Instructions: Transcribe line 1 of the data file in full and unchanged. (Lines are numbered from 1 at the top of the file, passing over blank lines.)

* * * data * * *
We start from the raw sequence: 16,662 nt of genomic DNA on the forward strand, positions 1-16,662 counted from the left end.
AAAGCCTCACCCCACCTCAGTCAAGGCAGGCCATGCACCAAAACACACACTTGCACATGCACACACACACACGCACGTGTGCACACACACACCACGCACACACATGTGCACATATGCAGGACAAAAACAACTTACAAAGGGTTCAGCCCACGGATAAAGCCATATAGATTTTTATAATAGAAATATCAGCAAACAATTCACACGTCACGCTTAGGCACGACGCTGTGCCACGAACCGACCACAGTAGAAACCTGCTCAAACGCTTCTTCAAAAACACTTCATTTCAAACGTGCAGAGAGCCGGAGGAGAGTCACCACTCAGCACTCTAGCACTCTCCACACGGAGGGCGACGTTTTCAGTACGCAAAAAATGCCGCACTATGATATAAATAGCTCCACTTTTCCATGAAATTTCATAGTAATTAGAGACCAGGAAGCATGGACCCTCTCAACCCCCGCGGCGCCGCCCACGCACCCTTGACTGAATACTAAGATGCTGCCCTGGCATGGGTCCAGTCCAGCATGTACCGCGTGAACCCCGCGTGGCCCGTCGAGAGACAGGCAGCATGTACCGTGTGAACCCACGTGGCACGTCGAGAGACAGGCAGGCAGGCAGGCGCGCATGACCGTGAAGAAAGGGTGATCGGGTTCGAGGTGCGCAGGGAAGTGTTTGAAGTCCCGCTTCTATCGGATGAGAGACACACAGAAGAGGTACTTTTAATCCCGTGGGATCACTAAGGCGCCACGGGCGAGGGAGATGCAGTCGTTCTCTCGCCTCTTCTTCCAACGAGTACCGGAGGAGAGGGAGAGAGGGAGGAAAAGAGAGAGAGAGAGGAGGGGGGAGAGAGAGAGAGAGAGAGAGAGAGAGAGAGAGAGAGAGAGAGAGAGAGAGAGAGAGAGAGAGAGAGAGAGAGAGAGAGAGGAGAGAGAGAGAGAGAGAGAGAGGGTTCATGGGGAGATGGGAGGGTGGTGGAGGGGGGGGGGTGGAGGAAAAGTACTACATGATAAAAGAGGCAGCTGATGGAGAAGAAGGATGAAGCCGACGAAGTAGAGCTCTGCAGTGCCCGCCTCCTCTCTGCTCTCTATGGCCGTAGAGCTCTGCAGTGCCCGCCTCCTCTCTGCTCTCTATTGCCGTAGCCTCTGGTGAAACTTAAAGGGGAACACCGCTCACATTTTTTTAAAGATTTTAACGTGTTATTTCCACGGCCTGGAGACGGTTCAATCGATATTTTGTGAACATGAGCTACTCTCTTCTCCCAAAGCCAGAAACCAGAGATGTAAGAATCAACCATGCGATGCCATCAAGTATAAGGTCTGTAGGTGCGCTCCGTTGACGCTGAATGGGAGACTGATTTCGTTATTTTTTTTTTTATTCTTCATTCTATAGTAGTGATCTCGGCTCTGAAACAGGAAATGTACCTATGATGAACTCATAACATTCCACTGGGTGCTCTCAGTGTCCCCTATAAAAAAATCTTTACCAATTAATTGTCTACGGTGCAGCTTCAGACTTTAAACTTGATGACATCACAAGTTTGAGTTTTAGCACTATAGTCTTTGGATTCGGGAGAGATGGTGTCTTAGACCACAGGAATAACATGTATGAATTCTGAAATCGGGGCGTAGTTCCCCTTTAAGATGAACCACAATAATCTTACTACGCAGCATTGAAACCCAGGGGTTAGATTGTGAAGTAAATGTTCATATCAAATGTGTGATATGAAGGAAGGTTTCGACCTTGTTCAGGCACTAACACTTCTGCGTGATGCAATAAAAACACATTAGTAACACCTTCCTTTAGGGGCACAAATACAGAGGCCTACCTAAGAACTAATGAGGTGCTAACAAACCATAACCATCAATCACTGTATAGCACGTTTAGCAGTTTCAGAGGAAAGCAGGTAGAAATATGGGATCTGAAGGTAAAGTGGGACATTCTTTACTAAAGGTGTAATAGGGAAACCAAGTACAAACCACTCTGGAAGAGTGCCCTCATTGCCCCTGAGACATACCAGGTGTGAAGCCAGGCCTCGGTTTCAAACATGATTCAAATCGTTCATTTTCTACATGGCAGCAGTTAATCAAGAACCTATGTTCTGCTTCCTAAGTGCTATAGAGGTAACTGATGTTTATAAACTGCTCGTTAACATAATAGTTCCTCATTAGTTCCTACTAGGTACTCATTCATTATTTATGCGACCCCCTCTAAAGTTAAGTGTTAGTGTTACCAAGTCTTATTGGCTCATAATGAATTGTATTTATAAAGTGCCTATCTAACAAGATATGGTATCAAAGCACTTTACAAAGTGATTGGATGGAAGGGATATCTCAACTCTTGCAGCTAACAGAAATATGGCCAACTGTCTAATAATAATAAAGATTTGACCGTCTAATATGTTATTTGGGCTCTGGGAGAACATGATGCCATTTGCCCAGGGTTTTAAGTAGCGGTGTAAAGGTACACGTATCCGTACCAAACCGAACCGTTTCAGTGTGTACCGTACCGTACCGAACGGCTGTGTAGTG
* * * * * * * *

We start from the raw sequence: 16,662 nt of genomic DNA on the forward strand, positions 1-16,662 counted from the left end.